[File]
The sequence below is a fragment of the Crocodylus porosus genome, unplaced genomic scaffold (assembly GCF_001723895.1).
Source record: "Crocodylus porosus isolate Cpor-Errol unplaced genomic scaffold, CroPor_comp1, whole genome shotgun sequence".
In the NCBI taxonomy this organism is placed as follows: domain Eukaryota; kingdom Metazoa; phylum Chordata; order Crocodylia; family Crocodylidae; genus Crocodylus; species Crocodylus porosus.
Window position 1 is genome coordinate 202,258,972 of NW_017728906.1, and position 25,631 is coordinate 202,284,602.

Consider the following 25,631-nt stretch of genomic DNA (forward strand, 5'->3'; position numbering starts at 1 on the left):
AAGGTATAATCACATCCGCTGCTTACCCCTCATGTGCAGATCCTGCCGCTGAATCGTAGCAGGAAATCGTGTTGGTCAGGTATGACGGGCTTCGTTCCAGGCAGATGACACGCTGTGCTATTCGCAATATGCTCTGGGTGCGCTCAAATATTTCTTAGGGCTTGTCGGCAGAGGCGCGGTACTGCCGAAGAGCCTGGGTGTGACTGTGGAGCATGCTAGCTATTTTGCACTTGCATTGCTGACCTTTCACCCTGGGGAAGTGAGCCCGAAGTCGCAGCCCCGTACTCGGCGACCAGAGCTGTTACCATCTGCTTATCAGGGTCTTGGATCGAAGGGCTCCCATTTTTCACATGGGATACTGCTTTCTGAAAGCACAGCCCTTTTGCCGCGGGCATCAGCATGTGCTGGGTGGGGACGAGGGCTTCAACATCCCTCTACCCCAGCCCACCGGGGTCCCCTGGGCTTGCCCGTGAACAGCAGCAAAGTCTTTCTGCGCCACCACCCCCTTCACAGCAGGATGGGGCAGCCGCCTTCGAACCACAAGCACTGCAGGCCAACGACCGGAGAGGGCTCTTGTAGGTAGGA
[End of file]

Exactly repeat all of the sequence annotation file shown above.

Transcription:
The sequence below is a fragment of the Crocodylus porosus genome, unplaced genomic scaffold (assembly GCF_001723895.1).
Source record: "Crocodylus porosus isolate Cpor-Errol unplaced genomic scaffold, CroPor_comp1, whole genome shotgun sequence".
In the NCBI taxonomy this organism is placed as follows: domain Eukaryota; kingdom Metazoa; phylum Chordata; order Crocodylia; family Crocodylidae; genus Crocodylus; species Crocodylus porosus.
Window position 1 is genome coordinate 202,258,972 of NW_017728906.1, and position 25,631 is coordinate 202,284,602.

Consider the following 25,631-nt stretch of genomic DNA (forward strand, 5'->3'; position numbering starts at 1 on the left):
AAGGTATAATCACATCCGCTGCTTACCCCTCATGTGCAGATCCTGCCGCTGAATCGTAGCAGGAAATCGTGTTGGTCAGGTATGACGGGCTTCGTTCCAGGCAGATGACACGCTGTGCTATTCGCAATATGCTCTGGGTGCGCTCAAATATTTCTTAGGGCTTGTCGGCAGAGGCGCGGTACTGCCGAAGAGCCTGGGTGTGACTGTGGAGCATGCTAGCTATTTTGCACTTGCATTGCTGACCTTTCACCCTGGGGAAGTGAGCCCGAAGTCGCAGCCCCGTACTCGGCGACCAGAGCTGTTACCATCTGCTTATCAGGGTCTTGGATCGAAGGGCTCCCATTTTTCACATGGGATACTGCTTTCTGAAAGCACAGCCCTTTTGCCGCGGGCATCAGCATGTGCTGGGTGGGGACGAGGGCTTCAACATCCCTCTACCCCAGCCCACCGGGGTCCCCTGGGCTTGCCCGTGAACAGCAGCAAAGTCTTTCTGCGCCACCACCCCCTTCACAGCAGGATGGGGCAGCCGCCTTCGAACCACAAGCACTGCAGGCCAACGACCGGAGAGGGCTCTTGTAGGTAGGA